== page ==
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Friday, October 10, 2014

1:24 Suburban, Part 2: Jada Toys 1957 Chevy Suburban

Just a week after I posted the review on the Welly 1:24 2000 Suburban 2500 did I find another Suburban, this time a classic one from Jada Toys Just Trucks series, and boy its a beaut!

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More power for the versatile Suburban

As I mentioned before, the Suburban has been in continuous production since 1935.  However, since then the Suburban's main power was the old Blue Flame I-6.  That all changed in 1955 when Chevrolet introduced the newer, compact, affordable Small Block V8 to the passenger car line starting with the Bel-Air.  Not to be left out is the Chevy Trucks division and so along with the new 283 cid V8 producing 153 hp. through a 3-speed column-shift manual, the styling was also grafted from the new Bel-Air line.  This is indeed the most stylish trucks ever offered from Chevy/GMC at this point.  The 1957 model saw a new grille with a mail slot opening from the prior eggcrate look, optional billets on the hood, and some models got the side chrome strip with SUBURBAN at the rear panels to mimmick the 1957 Bel-Air.  The rest of the shape from the integrated fenders, raised hood, round headlights, curved windshield, sliders for the side windows, rear taillights, and the choice of tailgate or panel doors at the rear carries over.  The interior is more car-like with a rounded dash, V-instrument gauge with speedometer, 3-spoke wheel, and radio.  The front bench seats three, with the driver's seat separated from the rest of the bench.  Unfortunately unlike today's Suburban's there was no rear doors so access was by the front bench (on the passenger side) tilting forward to allow access in the rear.  You'll noticed the rear benches have only room for two to allow an isle to access the rear seats on one side.  The cargo area is vast if you go for the Panel model, and you can do the same to the Suburban by removing the rear seats, but that's not an easy task to do on this model.

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Bright Red and LOW

This Jada casting was based on the DUB City version used in the last decade, and it's a great casting though I passed on it because I didn't like the blinged-out wheels.  Nowadays in this setup that I got you get a tire rack with the extra set of Dubs on the rack, while the Suburban gets the classier whitewall tires on silver steel wheels.  I prefer the latter!  The paint is what got me: A bright fire engine red with the classic silver chrome strip on the sides.  It's gorgeous, especially out in the sun, and goes right along the Welly 2000 Suburban's similar Victory Red.  The front has chrome on the bumper, grille, headlight surrounds, windshield, mirrors, door handles, the rear bumper, and taillight surrounds.  They never skip a beat on the chrome!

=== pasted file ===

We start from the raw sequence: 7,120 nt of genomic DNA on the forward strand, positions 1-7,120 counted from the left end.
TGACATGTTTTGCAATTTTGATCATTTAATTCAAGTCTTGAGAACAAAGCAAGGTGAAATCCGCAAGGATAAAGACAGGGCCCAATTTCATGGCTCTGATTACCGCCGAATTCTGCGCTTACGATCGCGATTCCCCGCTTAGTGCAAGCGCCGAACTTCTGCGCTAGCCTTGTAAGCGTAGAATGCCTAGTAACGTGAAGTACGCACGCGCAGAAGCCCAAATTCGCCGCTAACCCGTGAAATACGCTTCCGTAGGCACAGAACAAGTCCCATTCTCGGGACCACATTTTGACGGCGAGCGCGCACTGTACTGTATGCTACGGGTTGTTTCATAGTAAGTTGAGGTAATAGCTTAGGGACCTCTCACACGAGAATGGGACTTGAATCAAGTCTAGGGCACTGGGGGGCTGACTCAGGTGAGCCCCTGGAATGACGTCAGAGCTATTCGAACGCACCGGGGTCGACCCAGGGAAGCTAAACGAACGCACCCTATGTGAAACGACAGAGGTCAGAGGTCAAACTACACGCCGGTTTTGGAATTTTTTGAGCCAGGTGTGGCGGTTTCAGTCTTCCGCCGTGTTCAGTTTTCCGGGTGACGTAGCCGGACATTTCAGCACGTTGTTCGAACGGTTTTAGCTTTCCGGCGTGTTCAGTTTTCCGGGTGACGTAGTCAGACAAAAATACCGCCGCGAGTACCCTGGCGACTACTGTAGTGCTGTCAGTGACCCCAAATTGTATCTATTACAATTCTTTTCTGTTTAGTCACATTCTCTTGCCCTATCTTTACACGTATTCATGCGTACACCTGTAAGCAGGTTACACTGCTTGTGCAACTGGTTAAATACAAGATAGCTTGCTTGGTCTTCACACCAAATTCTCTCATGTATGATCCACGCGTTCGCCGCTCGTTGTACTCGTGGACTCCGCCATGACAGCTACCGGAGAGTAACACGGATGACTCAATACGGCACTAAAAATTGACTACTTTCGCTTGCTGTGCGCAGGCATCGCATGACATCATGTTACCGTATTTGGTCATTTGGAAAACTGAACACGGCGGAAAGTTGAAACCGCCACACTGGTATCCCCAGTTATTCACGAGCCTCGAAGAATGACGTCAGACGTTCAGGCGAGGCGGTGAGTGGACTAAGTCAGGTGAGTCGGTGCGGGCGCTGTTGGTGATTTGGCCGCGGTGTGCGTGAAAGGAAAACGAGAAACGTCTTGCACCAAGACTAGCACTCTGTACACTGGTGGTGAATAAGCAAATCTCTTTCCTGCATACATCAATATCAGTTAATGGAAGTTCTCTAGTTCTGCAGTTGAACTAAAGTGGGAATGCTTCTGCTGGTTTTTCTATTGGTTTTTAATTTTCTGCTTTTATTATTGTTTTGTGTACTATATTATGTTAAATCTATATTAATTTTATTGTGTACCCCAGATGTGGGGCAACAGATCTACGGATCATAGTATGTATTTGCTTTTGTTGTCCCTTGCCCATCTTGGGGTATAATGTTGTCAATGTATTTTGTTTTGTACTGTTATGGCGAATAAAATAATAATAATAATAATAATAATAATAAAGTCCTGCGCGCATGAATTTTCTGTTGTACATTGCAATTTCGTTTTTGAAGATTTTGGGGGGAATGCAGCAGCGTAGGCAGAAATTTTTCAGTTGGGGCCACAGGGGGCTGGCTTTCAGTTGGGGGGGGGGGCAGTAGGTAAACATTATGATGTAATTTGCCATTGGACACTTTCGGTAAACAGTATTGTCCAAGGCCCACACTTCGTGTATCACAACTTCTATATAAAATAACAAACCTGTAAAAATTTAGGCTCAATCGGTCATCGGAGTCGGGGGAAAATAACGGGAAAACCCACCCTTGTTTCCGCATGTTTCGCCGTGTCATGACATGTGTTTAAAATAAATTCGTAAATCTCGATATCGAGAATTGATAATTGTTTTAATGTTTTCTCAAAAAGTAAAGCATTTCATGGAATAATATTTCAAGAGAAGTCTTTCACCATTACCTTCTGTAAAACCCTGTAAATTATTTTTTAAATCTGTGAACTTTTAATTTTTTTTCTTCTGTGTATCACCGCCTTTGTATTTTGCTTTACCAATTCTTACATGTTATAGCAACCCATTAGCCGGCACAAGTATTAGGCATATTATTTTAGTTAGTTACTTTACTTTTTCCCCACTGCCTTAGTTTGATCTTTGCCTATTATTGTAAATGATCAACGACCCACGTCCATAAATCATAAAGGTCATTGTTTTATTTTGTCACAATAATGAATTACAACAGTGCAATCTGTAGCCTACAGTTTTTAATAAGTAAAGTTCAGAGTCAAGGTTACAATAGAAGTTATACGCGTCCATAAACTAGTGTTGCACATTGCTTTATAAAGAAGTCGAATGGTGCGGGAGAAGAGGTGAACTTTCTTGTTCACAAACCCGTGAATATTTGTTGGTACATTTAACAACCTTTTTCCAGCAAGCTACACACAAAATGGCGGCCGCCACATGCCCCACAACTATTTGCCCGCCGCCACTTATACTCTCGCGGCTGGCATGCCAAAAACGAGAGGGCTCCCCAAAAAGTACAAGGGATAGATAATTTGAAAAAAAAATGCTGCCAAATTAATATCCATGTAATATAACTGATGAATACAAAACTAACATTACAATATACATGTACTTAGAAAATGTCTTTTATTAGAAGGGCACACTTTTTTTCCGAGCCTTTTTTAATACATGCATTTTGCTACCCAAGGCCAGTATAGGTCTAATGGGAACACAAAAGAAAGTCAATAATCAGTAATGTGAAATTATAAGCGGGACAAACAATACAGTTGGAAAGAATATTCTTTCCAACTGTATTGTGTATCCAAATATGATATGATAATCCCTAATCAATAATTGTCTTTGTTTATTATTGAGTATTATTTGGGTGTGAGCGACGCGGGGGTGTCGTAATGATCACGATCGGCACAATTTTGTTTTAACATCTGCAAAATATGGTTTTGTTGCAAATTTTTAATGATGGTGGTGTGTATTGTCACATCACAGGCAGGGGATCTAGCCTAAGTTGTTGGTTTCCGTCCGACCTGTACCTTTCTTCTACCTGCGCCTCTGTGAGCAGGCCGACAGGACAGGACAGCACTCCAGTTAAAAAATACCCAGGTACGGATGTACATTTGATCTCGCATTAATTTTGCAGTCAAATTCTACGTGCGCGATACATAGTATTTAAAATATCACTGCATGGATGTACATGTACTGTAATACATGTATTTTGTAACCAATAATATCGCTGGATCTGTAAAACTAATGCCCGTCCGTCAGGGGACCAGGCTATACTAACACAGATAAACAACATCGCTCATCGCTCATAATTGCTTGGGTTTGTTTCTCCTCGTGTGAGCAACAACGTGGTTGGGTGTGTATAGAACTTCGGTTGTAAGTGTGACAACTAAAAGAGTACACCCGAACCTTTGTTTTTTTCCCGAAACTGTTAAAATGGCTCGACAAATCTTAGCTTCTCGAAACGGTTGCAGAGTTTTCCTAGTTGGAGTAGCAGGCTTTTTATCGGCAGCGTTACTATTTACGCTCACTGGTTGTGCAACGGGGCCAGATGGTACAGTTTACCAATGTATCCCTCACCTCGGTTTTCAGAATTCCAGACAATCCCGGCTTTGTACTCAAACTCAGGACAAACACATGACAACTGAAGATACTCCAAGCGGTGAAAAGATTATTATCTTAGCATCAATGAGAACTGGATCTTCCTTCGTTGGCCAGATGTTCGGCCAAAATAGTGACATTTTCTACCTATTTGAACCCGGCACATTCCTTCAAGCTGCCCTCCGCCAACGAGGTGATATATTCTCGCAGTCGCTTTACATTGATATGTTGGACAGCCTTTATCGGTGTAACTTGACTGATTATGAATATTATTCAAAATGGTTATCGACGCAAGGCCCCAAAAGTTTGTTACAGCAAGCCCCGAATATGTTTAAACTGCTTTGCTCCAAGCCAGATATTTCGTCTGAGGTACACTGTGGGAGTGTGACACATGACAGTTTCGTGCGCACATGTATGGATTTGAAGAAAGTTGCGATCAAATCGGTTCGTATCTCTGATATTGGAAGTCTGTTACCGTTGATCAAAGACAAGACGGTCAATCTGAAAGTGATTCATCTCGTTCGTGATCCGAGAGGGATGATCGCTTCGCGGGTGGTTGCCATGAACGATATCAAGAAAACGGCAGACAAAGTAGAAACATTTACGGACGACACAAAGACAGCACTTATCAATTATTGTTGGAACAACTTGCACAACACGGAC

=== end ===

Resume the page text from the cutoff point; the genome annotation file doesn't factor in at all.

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The curves are beautifully done on the sides, but then things get rusty at the rear.  The details are nicely done, but it's the problem with the rear tailgate:  While the operation with the glass window up and tailgate down is very nifty, the fit when closed is pretty bad.  As for the cargo area, it's a bit snug but usable; if you want to carry 1:64 vehicles in the back then go for the Panel (I believe Jada offers one as well).  The interior is nicely done, though all in black, with only a chrome steering wheel with an oddly-large column shifter looks good (and is a bit loose on my tester)  The good thing about this casting is, despite the love for big subwoofers in the Dub City era, this truck never came with any!  The rear benches are the correct small, and good thing they are since the rear wheelwells are designed for the wider Dub rims.  There is one big problem and that is the lack of side paneling and a headliner inside, which shows off some rather unfinished painting, not to mention the smell makes it seem like someone actually painted the truck themselves with Testors paint!

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The engine is beautifully done with a silver motor block, valve covers, air cleaner, radiator, and all in 3-D.  Look close and you can see the spark plug wires from the distributor to the spark plugs at each cylinder.  Even the battery box and brake booster is detailed on the blacked-out firewall.  The base is another story:  It looks good with the proper details and the chrome exhaust standing out, but the lowered stance puts the bracket holding the spare tire way to close to touching the ground!

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Aside from a few unfinished touches and I really don't need the extra rims, this is one fantastic casting from Jada that I've ever seen!

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